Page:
Avoiding Injuries as We Age

Health, Home, Home & Family
on January 27, 2011
Courtesy of John E. Barnes Lorraine Barnes, 96, maintains her home in Heber Springs, Ark., with a little help from family members, including son John and daughter Lisa.

At age 96, Lorraine Barnes is happy to be living in her own home in Heber Springs, Ark. (pop. 6,432), baking cherry pies, reading and enjoying visits with her two children, five grandchildren and six great-grandchildren. With help from her family, and by literally watching her step, Barnes is one of the lucky older Americans who are "aging in place."

"I live in my own home; it's very comfortable," she says. "I don't use a cane or walker. I do my own housework. I still cook and make pies for the kids."

"She made me a cherry pie for Christmas, and she cooked a turkey," says her son, John E. Barnes, 62, of Little Rock, Ark.

Barnes has made some changes in her household to make life easier, however. She rearranged her furniture, for example, so that she can hold on to one piece at a time to steady herself as she walks through her home. "I'm not a complainer—I just take my difficulties in stride and go right on," she says. "But I watch now where I go."

As we get older, changes in our bodies as well as illnesses and mishaps can force us to make lifestyle changes—sometimes dramatic ones. While we can't stop Father Time, understanding—and acknowledging—the aging process, and taking preventive steps, can help us avoid injuries at home, in the workplace and while pursuing fitness and sports activities. And it literally can add years to our lives.

"In the last 100 or so years, we've doubled our life expectancy," says Dr. Nicholas DiNubile, an orthopedic surgeon in Havertown, Pa. But the body's frame hasn't caught up, he adds. "There's a mismatch between longevity and durability, and durability is the issue we've ignored for the most part."

Americans are living longer, but many are living longer with chronic medical conditions, points out Elinor Ginzler, director of livable communities at AARP in Washington, D.C. "We have the benefit of modern medicine that keeps us alive longer with these chronic conditions. [So] we do have an issue about making sure we're safe and comfortable in our homes as we're living longer."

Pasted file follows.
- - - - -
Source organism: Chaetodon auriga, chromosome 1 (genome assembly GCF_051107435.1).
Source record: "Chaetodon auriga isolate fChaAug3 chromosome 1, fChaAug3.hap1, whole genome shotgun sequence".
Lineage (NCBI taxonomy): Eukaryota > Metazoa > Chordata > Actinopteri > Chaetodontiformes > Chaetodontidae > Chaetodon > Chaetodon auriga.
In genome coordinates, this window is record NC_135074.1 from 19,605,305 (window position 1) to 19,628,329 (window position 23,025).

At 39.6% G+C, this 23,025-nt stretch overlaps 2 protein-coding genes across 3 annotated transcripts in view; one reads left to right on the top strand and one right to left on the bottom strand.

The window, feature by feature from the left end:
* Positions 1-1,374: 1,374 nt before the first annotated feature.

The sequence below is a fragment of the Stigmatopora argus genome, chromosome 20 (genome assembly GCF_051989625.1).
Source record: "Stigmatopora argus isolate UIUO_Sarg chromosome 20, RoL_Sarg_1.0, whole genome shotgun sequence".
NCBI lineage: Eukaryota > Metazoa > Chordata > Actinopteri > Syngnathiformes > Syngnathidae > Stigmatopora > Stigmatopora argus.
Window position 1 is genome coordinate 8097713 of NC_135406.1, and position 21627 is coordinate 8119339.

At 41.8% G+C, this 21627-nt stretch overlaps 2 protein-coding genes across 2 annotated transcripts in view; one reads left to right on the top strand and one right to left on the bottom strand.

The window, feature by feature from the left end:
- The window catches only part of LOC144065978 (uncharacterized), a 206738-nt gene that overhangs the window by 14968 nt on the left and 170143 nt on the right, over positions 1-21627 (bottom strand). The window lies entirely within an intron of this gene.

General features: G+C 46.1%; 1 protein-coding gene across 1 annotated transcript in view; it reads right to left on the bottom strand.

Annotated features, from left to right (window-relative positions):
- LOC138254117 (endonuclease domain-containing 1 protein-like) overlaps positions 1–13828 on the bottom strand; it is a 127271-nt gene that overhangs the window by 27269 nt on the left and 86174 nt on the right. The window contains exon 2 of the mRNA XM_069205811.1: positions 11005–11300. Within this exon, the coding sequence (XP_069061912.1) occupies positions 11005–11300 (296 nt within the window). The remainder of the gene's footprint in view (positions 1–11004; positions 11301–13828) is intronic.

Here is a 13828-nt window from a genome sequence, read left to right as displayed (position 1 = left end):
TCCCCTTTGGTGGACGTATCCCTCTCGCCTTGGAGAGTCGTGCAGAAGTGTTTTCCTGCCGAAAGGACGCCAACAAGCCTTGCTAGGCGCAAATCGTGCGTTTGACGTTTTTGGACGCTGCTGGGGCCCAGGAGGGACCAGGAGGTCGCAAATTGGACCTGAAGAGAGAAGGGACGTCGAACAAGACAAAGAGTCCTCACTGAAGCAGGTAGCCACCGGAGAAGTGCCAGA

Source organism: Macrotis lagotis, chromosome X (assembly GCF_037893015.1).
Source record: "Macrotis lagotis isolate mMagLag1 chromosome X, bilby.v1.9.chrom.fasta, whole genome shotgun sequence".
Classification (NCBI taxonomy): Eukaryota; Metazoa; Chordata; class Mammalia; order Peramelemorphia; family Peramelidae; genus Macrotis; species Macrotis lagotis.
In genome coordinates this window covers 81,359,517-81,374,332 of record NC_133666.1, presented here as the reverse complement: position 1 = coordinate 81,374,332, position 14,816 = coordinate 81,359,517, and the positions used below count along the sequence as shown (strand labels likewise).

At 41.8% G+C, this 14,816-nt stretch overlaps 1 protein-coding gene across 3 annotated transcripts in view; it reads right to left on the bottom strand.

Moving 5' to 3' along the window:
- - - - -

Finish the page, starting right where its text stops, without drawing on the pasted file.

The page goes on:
Here are some of AARP's suggestions for making a home safer for older adults:

  • Make sure there are handrails on both sides of steps.
  • Secure area rugs with double-sided tape.
  • Review lighting throughout the home and upgrade wattage and amount of lighting if needed.
  • Replace doorknobs with easier-to-operate lever handles.
  • Attach reflective, no-slip tape to uncarpeted stairs.
  • Place a bench near home entrances.

Mid-life matters
It's not only senior citizens who are dealing with "aging issues," DiNubile says. "Around the age of 40, we start getting some internal changes in the musculoskeletal system," he says. "A lot of this is subtle and under the radar."

DiNubile, a baby boomer himself, coined the term boomeritis to refer to the wear and tear, weaknesses and injuries many experience with their frame as they grow older. "Baby boomers are active people trying to stay active, but doing so on a frame that's not so cooperative," says DiNubile, who wrote the book FrameWork – Your 7-Step Program for Healthy Muscles, Bones and Joints to help adults deal with their aging bodies.

Here are some of his suggestions for helping to keep the body fit and injury-free:

  • Stay active for life. "Being sedentary is not an option. You've got to be active."
  • Spend adequate time warming up and stretching before exercising. "You want to warm up first, which means to break a sweat, and that can be done with any simple aerobic or cardiovascular activity, whether it's jumping jacks, running in place or riding a stationary bike," he says. "Then do your stretching."
  • Make sure exercise routines include equal amounts of cardiovascular activity, strength training, flexibility exercises and core work, which strengthens the front abdominal area, lower back and muscles around the upper pelvis. "By having a strong core—a strong center—you really make yourself much less vulnerable to injuries," DiNubile says.
  • Practice good nutrition.
  • Give your body a chance to adjust to changes in your exercise routine. Older bodies don't adapt as quickly as younger bodies, so allow plenty of time for rest and recovery. "You can't treat your body at 40 or 50 the way you did at 20," he says.
  • If you sit all day at work, be sure to get up, move around, take breaks and stretch your wrists and forearms several times daily. If you do physical work, maintain a healthy weight and stay strong.

"Watch how you do what you do," DiNubile advises. "Watch how you bend and lift, do preventive exercises, and you'll be more resilient, durable and less vulnerable," he says.

"You just have to be smarter. You have to listen to your body."